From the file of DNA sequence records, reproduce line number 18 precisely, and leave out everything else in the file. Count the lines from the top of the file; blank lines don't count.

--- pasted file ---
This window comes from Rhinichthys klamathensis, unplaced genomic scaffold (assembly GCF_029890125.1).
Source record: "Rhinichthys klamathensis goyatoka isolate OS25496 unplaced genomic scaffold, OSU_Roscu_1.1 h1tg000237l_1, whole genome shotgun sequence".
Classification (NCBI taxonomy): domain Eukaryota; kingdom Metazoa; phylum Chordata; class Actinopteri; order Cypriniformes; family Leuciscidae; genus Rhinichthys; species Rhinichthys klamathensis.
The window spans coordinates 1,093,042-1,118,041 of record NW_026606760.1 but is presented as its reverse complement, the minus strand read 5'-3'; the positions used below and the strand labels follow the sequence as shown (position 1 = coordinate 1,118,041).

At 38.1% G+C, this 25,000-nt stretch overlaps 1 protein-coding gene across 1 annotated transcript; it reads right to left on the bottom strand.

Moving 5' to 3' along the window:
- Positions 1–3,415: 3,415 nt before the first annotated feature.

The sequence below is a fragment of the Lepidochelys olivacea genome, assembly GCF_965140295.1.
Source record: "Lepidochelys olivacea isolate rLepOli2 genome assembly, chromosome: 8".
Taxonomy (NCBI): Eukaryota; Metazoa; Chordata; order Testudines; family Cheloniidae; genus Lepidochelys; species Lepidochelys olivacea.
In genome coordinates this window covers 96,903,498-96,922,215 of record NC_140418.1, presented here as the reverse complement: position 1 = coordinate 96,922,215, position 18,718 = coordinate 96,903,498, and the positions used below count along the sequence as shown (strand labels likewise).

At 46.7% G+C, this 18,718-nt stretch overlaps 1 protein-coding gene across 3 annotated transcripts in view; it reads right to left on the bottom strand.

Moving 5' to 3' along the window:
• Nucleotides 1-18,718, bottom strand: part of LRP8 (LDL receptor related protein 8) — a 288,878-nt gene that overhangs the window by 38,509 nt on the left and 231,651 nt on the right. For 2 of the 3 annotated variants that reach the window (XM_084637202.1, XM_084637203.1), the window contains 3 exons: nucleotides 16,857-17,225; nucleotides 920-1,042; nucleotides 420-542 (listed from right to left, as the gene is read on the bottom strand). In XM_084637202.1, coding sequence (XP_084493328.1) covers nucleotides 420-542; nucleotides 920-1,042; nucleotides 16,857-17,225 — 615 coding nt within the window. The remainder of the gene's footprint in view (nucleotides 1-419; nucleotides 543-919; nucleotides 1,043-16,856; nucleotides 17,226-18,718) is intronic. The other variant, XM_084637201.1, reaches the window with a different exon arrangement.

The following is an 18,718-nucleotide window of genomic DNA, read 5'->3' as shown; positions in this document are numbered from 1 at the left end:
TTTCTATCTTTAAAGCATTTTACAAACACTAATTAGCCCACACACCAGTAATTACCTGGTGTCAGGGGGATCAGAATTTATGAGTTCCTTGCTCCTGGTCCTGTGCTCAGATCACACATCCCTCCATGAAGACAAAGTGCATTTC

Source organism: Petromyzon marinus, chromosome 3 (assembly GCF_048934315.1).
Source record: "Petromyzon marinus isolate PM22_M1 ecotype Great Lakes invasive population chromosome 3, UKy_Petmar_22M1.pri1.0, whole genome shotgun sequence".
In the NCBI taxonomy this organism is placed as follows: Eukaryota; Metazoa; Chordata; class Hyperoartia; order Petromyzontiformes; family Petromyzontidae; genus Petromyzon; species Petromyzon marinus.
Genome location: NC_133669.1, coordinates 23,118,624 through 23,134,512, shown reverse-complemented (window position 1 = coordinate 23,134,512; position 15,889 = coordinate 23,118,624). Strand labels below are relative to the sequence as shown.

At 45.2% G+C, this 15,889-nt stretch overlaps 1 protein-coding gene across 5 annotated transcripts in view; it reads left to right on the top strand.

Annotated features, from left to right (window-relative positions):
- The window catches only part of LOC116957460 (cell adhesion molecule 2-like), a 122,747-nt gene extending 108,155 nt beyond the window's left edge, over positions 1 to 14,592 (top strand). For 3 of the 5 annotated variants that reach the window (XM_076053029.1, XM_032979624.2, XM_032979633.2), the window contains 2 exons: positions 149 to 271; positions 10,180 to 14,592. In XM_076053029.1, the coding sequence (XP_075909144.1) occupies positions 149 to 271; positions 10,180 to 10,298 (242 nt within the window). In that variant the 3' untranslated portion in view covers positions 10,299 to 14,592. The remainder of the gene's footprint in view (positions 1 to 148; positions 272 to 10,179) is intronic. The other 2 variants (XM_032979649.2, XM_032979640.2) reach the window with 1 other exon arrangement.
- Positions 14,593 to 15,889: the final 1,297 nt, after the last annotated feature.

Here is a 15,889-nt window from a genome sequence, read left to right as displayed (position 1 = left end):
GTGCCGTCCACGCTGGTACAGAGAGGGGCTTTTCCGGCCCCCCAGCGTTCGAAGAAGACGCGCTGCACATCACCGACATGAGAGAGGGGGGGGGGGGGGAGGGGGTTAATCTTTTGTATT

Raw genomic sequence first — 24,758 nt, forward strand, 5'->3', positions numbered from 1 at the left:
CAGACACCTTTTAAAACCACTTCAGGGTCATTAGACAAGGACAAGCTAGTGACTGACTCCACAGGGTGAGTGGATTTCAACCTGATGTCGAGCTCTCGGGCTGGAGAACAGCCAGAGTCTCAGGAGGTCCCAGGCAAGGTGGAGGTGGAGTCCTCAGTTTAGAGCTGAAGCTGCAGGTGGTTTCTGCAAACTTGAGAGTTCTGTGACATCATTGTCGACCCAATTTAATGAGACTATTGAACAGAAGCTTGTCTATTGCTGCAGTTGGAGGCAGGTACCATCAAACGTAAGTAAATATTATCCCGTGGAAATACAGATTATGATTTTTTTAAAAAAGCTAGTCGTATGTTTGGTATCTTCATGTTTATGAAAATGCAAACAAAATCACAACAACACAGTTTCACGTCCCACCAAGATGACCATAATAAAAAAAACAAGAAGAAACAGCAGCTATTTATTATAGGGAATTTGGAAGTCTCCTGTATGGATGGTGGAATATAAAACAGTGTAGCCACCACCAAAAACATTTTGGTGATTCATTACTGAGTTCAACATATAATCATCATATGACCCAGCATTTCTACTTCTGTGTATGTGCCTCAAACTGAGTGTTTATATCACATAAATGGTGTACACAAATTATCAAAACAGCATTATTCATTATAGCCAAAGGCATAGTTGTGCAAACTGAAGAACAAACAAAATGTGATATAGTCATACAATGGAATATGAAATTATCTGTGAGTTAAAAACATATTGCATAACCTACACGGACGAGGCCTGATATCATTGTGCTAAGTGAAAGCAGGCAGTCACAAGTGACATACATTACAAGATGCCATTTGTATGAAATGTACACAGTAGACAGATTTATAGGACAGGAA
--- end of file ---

Source record: "Petromyzon marinus isolate PM22_M1 ecotype Great Lakes invasive population chromosome 3, UKy_Petmar_22M1.pri1.0, whole genome shotgun sequence".